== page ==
It's simple enough to buy a set of pet nail clippers at the pet store, but using them is more challenging, especially since your "pawdicure" customer is not going to sit quietly and gossip with you as you deliver the service - at least none of mine do :). More likely your pet will be pulling his/her paws out of your hand every two or three seconds while you try to determine where to clip.

White nails are far easier to clip because you can usually see where the quick is by looking sideways at the nail. You should see a crescent of pink extending from the pad toward the nail tip. Clip just beyond this crescent of live tissue. If you clip too short the nail will bleed briefly; application of a styptic powder will quickly stop bleeding but it may sting.

Black or multi-color nails are more difficult to cope with because the quick is not usually visible, especially on a wildly wiggling paw. For dark nails, patience and experience are your best tools. Clip off only the very end of the nail to square it off and then incrementally clip closer, watching for a small black dot to appear in the cross section of the nail. Once you see this dot, you're close enough.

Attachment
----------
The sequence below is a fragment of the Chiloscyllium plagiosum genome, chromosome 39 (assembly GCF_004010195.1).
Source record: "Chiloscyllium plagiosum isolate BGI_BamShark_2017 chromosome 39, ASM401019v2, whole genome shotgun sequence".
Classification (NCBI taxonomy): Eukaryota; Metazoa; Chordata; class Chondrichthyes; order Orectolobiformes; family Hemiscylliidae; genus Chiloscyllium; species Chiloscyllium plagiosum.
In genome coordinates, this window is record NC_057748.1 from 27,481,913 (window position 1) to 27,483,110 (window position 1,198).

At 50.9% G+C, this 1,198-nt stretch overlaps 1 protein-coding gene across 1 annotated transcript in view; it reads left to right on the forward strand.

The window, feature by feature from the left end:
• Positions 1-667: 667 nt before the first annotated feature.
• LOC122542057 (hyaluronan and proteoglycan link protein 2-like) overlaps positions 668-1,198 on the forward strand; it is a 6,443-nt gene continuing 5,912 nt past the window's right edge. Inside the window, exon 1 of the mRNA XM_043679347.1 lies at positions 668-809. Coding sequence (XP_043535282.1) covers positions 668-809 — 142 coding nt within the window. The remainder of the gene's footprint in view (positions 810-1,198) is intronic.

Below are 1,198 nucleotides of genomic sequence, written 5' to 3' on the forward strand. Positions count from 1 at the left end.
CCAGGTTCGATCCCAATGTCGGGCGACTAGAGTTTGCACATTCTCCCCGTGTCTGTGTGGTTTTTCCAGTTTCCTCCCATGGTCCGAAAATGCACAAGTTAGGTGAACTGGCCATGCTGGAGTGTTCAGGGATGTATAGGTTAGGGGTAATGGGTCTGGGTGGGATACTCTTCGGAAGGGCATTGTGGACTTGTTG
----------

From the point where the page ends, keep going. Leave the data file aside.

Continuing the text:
If your customer is patient, you can finish off the pawdicure with a nail file or Dremel rotary tool with file attachment to smooth the edges. When I was a child growing up on the Cape, we had a neighbor who painted her Yorkshire Terrier's nails a florescent pink - we conservative New Englanders thought that was too much! Times have changed and nail polish is a popular option. Some pet suppliers carry nail pens that make it easier to apply polish to furry friends.

One tip for nail trimming is to wash your pet first so it's easier to see the nail. If your Labrador has just come in from a muddy marsh it's going to be hard to figure out where to clip. The good news is that if you're a kitty fan, it's relatively easy to clip those razor sharp claws.

Of course, the easiest path of all is to call Aussie Pet Mobile for a nail treatment. We offer simple nail clipping, pawdicures with polish, and pad treatments for senior pets and others whose pads are dry; this can cause them to slip on hard floors and cause injury. We'd be happy to schedule an appointment when we're in your neighborhood.